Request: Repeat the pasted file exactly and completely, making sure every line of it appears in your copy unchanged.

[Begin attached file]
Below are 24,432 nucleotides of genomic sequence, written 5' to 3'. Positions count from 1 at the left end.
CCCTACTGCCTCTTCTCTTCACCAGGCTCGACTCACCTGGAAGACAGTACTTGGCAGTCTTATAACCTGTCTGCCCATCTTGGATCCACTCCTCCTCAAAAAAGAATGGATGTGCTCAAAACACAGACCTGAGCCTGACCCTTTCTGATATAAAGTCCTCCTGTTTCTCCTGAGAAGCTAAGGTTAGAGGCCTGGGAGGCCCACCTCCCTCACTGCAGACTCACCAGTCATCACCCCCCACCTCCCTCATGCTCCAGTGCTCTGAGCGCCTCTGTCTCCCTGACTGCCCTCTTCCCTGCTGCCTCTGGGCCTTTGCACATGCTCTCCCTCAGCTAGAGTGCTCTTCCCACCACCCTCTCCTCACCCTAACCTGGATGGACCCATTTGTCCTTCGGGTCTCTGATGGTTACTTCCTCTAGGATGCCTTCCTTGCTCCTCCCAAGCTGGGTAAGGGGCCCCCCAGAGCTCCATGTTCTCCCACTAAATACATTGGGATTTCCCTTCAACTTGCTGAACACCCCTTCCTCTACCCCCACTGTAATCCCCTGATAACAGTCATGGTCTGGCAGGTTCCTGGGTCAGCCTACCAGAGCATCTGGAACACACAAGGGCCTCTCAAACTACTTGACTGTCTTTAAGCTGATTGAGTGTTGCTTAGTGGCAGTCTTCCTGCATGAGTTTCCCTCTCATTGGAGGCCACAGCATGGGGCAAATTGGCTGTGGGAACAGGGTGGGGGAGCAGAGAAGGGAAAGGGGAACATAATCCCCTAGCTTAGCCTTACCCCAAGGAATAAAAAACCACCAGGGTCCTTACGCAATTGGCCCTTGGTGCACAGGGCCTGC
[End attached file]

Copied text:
Below are 24,432 nucleotides of genomic sequence, written 5' to 3'. Positions count from 1 at the left end.
CCCTACTGCCTCTTCTCTTCACCAGGCTCGACTCACCTGGAAGACAGTACTTGGCAGTCTTATAACCTGTCTGCCCATCTTGGATCCACTCCTCCTCAAAAAAGAATGGATGTGCTCAAAACACAGACCTGAGCCTGACCCTTTCTGATATAAAGTCCTCCTGTTTCTCCTGAGAAGCTAAGGTTAGAGGCCTGGGAGGCCCACCTCCCTCACTGCAGACTCACCAGTCATCACCCCCCACCTCCCTCATGCTCCAGTGCTCTGAGCGCCTCTGTCTCCCTGACTGCCCTCTTCCCTGCTGCCTCTGGGCCTTTGCACATGCTCTCCCTCAGCTAGAGTGCTCTTCCCACCACCCTCTCCTCACCCTAACCTGGATGGACCCATTTGTCCTTCGGGTCTCTGATGGTTACTTCCTCTAGGATGCCTTCCTTGCTCCTCCCAAGCTGGGTAAGGGGCCCCCCAGAGCTCCATGTTCTCCCACTAAATACATTGGGATTTCCCTTCAACTTGCTGAACACCCCTTCCTCTACCCCCACTGTAATCCCCTGATAACAGTCATGGTCTGGCAGGTTCCTGGGTCAGCCTACCAGAGCATCTGGAACACACAAGGGCCTCTCAAACTACTTGACTGTCTTTAAGCTGATTGAGTGTTGCTTAGTGGCAGTCTTCCTGCATGAGTTTCCCTCTCATTGGAGGCCACAGCATGGGGCAAATTGGCTGTGGGAACAGGGTGGGGGAGCAGAGAAGGGAAAGGGGAACATAATCCCCTAGCTTAGCCTTACCCCAAGGAATAAAAAACCACCAGGGTCCTTACGCAATTGGCCCTTGGTGCACAGGGCCTGC